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Stjepan Vukadin

Africa shares an exclusive new recipe with Vogue Adria

Tina Kovačićek

March 2, 2024

Tihomir Krklec, better known by his nickname Afrika, charmed the Croatian version of Masterchef in 2022, emerging as one of the favorites to win. lthough victory eluded him then, he has continued to pursue cooking seriously, a field he entered accidentally and out of sheer curiosity.

I’m currently very engaged with projects. March is totally crazy, so I’m busy in the kitchen every weekend. I cook in Osijek with my friend Marko at the Waldinger Gallery, then rush to Pula to join my friend Edi at the Wine bar Sorsi, where we’ll prepare several interesting wine-friendly dishes. The weekend after that is the second episode of my new project with Ali Mirza from the Zagreb Social Club, called Secret Sunday Lover, where we organize a monthly Sunday lunch. It’s a different location every time, and the food and drink are thematically connected, but the most important rule is that mobile phones are strictly prohibited. After that, for Good Friday, with the team from Hook & Cook, we are doing a kitchen takeover in one of the best Istrian restaurants – Alla Beccaccia. Among all these projects, I’m also gearing up for the season of private cooking for small groups on yachts. My focus is on being a freelance chef, which somehow is working out for me since I never see myself in a large kitchen except in an educational capacity, for internships, and gaining experience from other chefs.

In addition to gastronomy, Afrika is a great tattoo artist , and he engages in music in his spare time, when he has some. He is one of the most interesting young chefs who brilliantly combines different forms of art in his life. Food creatively fulfills me; I see a great connection between the visual art I practice and cooking. The uniqueness, creativity, and precise techniques that are highly valued in cooking also play a crucial role in art to stand out. When designing recipes, the visual aspect, and contemplation, the final product gains an additional dimension of taste and scent. So you can actually literally taste and smell my art!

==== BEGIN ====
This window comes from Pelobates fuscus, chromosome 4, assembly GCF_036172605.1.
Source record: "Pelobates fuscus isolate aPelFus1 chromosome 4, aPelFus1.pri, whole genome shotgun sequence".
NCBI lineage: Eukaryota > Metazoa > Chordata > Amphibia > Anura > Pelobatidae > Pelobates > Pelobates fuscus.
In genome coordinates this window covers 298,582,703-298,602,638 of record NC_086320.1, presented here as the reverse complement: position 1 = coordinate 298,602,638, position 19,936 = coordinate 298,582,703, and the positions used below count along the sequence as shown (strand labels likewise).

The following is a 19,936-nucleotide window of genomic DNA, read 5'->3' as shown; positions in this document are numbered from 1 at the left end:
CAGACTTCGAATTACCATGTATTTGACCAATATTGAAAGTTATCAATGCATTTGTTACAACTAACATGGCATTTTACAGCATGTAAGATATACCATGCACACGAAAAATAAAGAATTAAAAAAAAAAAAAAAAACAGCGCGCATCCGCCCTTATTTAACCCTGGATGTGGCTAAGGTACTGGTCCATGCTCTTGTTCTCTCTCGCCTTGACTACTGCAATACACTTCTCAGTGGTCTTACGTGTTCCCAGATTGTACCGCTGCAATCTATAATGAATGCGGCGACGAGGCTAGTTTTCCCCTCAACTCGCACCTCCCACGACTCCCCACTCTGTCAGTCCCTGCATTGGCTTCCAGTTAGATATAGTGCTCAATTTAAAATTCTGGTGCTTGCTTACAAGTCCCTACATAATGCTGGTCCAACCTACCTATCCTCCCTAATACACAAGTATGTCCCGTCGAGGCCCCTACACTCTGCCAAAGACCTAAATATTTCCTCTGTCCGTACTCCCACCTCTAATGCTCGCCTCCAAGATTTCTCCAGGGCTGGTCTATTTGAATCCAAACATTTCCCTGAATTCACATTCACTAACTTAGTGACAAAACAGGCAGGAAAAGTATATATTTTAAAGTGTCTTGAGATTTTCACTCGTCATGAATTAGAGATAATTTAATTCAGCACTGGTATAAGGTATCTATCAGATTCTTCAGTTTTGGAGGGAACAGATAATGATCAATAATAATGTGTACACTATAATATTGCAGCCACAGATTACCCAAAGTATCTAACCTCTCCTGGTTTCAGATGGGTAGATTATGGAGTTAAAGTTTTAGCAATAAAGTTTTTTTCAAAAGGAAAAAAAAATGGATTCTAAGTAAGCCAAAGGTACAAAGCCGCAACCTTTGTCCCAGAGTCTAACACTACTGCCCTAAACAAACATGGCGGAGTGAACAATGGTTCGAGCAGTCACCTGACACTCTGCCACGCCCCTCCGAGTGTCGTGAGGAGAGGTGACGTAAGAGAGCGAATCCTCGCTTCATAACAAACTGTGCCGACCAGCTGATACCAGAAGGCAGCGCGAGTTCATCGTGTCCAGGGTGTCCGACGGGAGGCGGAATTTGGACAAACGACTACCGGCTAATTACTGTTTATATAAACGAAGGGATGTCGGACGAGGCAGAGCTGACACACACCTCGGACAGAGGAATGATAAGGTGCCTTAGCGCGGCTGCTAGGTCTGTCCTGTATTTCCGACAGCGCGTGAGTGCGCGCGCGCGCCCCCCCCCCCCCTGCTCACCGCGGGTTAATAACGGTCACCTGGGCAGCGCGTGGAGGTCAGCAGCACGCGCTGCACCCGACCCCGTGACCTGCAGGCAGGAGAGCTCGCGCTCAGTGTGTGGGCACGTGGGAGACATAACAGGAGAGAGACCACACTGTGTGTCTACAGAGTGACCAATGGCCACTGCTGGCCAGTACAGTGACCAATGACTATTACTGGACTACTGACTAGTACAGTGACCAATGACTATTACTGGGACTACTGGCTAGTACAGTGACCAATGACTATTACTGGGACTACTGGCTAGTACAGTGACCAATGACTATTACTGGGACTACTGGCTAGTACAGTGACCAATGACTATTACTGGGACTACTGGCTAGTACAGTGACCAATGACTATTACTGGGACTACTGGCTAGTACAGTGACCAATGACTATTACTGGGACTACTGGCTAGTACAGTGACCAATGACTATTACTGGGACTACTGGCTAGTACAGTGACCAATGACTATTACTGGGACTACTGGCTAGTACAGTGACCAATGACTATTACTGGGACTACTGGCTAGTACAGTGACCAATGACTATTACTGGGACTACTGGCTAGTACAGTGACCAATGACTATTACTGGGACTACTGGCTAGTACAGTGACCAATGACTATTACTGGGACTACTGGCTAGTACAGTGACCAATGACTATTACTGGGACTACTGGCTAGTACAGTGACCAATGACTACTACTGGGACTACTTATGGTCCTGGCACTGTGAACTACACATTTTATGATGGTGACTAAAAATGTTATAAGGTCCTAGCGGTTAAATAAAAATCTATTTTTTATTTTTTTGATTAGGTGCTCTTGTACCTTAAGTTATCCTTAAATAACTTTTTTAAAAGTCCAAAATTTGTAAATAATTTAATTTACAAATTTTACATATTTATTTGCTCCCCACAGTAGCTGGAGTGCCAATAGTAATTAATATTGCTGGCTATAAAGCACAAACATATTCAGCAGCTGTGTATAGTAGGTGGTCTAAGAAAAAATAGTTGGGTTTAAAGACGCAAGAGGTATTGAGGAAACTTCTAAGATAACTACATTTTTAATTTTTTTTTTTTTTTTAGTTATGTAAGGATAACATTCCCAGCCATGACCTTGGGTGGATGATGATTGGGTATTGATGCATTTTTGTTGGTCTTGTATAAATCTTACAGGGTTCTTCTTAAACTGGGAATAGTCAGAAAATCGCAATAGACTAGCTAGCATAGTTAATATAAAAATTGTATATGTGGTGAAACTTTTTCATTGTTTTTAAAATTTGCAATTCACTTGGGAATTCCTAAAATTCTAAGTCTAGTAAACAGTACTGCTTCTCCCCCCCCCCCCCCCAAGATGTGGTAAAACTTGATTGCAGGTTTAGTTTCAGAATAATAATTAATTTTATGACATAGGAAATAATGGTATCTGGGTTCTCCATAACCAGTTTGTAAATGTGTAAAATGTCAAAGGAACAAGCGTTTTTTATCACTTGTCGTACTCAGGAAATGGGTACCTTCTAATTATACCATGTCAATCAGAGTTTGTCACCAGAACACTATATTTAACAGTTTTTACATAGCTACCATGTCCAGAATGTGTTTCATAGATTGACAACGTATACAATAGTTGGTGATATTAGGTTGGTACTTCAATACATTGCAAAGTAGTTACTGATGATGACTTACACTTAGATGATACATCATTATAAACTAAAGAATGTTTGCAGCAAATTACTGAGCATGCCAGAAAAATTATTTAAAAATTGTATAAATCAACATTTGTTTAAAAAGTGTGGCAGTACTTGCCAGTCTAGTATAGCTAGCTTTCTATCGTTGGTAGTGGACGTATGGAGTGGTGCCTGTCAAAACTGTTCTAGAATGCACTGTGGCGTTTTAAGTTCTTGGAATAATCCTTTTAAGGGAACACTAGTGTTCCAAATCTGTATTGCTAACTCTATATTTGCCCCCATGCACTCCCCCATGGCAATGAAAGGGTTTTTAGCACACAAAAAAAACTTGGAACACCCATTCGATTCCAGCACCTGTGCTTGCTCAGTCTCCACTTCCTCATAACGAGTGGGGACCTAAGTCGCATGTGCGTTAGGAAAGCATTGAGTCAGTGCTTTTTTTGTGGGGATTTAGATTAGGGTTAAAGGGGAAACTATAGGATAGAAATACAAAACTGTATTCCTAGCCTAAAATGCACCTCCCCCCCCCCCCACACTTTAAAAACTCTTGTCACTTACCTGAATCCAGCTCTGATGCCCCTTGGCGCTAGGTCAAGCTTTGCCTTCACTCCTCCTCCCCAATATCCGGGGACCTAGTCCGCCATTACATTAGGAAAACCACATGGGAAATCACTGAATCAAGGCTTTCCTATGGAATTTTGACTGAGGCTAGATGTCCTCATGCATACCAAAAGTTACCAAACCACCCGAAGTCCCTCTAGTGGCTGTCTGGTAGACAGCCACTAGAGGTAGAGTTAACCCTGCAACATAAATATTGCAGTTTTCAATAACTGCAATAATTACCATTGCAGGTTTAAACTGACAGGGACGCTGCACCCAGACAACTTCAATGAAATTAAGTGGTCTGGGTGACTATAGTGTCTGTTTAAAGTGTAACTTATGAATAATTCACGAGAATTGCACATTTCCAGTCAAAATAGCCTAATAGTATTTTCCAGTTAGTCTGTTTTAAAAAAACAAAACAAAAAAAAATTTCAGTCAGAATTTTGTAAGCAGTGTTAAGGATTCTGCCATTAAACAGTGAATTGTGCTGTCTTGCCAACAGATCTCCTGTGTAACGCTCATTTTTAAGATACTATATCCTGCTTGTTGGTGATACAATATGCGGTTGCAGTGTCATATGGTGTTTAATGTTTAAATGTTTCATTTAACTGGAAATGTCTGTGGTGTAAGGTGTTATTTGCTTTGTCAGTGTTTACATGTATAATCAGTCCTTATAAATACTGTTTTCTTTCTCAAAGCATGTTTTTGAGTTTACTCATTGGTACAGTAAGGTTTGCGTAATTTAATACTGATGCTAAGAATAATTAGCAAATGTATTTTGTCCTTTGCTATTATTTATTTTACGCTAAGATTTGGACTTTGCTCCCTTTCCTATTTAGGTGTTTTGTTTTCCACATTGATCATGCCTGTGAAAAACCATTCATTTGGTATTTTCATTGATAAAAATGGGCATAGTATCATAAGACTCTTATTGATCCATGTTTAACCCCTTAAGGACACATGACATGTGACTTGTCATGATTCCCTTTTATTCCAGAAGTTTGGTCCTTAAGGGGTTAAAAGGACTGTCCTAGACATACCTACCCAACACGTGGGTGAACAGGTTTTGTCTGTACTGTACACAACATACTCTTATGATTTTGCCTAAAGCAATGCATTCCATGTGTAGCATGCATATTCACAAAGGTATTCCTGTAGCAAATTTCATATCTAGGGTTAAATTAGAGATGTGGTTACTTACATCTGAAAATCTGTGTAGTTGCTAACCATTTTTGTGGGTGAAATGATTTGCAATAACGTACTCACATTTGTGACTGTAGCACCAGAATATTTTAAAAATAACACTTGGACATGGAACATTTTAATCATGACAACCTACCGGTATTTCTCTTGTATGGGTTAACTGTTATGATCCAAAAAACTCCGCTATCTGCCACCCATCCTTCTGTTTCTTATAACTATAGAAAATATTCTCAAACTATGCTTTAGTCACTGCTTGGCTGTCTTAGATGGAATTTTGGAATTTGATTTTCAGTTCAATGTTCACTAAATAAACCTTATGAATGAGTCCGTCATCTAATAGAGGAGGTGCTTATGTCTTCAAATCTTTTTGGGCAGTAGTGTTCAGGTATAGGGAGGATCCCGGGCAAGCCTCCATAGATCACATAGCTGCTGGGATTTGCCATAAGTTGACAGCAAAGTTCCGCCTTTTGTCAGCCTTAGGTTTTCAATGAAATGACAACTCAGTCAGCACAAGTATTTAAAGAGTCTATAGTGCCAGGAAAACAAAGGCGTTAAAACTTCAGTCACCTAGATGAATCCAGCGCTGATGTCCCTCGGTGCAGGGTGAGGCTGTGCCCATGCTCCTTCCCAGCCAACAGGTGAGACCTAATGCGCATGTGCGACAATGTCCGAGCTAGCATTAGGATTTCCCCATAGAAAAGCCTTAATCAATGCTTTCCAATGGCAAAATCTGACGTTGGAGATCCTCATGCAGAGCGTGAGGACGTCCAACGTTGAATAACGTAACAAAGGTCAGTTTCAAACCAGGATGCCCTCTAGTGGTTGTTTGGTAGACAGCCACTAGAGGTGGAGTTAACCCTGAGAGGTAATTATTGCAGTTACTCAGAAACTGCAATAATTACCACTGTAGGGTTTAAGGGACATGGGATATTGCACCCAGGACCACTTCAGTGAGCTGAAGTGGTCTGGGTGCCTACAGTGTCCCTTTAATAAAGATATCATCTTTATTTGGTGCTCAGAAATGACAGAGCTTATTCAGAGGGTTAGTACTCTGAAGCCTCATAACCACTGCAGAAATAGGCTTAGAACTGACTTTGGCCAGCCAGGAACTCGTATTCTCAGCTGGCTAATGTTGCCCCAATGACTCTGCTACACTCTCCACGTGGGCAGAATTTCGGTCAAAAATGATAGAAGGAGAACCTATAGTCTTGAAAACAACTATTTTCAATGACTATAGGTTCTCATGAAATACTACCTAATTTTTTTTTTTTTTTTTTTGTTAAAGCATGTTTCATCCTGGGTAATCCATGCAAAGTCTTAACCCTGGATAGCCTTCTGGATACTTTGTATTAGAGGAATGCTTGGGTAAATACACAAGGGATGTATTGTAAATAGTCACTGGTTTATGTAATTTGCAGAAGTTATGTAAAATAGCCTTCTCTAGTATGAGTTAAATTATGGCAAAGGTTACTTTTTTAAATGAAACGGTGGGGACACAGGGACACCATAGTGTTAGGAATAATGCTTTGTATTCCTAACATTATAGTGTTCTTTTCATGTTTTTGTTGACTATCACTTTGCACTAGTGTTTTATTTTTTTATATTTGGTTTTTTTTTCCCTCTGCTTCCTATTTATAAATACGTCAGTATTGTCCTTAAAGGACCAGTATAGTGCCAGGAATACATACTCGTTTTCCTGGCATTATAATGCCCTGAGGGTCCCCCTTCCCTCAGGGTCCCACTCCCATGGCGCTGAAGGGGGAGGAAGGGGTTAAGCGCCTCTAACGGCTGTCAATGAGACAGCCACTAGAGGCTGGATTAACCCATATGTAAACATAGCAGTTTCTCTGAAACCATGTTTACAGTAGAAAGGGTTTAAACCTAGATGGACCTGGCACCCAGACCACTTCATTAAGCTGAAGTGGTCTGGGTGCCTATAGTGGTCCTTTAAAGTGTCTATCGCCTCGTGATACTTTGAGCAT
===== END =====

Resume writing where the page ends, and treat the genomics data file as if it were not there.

He shares his preferences for the types of dishes and ingredients he likes to work with. I love to experiment with easily accessible and seasonal ingredients. I often work with fish and vegetables, which is somewhat odd because as a child I didn’t like vegetables much, and fish was only eaten a few times a year in my region, Zagorje. My inspiration mostly comes when I get a cheap ingredient and play around to make it unusual and ‘uncheap’.

For Vogue Adria, he shared an interesting recipe and a somewhat unusual combination of ingredients that work perfectly on his plate. I was really happy when I noticed that fresh wild asparagus from Istria had arrived at Zagreb’s Dolac market, where I often go shopping, which is unusual for this time of year. I immediately had the idea to combine them with clams, as they are also in season, but I still needed one more element. Often, that third element in my dishes is what draws attention. So, I chose an excellent kulen from a well-known Slavonian butcher shop. It may sound strange and unusual at first, but in Spain, fish is often combined with their famous chorizo ​​sausage, which is quite similar to our kulen.

recipe for mussels, asparagus and kulen


  • 300g of clams
  • 1 bunch of asparagus
  • 2 cloves of garlic
  • 60g of kulen
  • 100ml of wine
  • 150ml dashi or stock
  • bit of parsley


Clean the clams and dice the kulen into small cubes. Chop the garlic and parsley. Heat olive oil in a pan, add the kulen, and fry for a few minutes until it releases fat. Add the garlic and sauté for a minute. Then add the clams, cover them with wine until it evaporates and pour dashi or fish stock. Cover and let it cook until the clams open. Finally, add parsley. Sauté the cleaned asparagus in a little butter and salt until soft, add a bit of lime zest, and then serve it with the clams and a little dill. Enjoy your meal!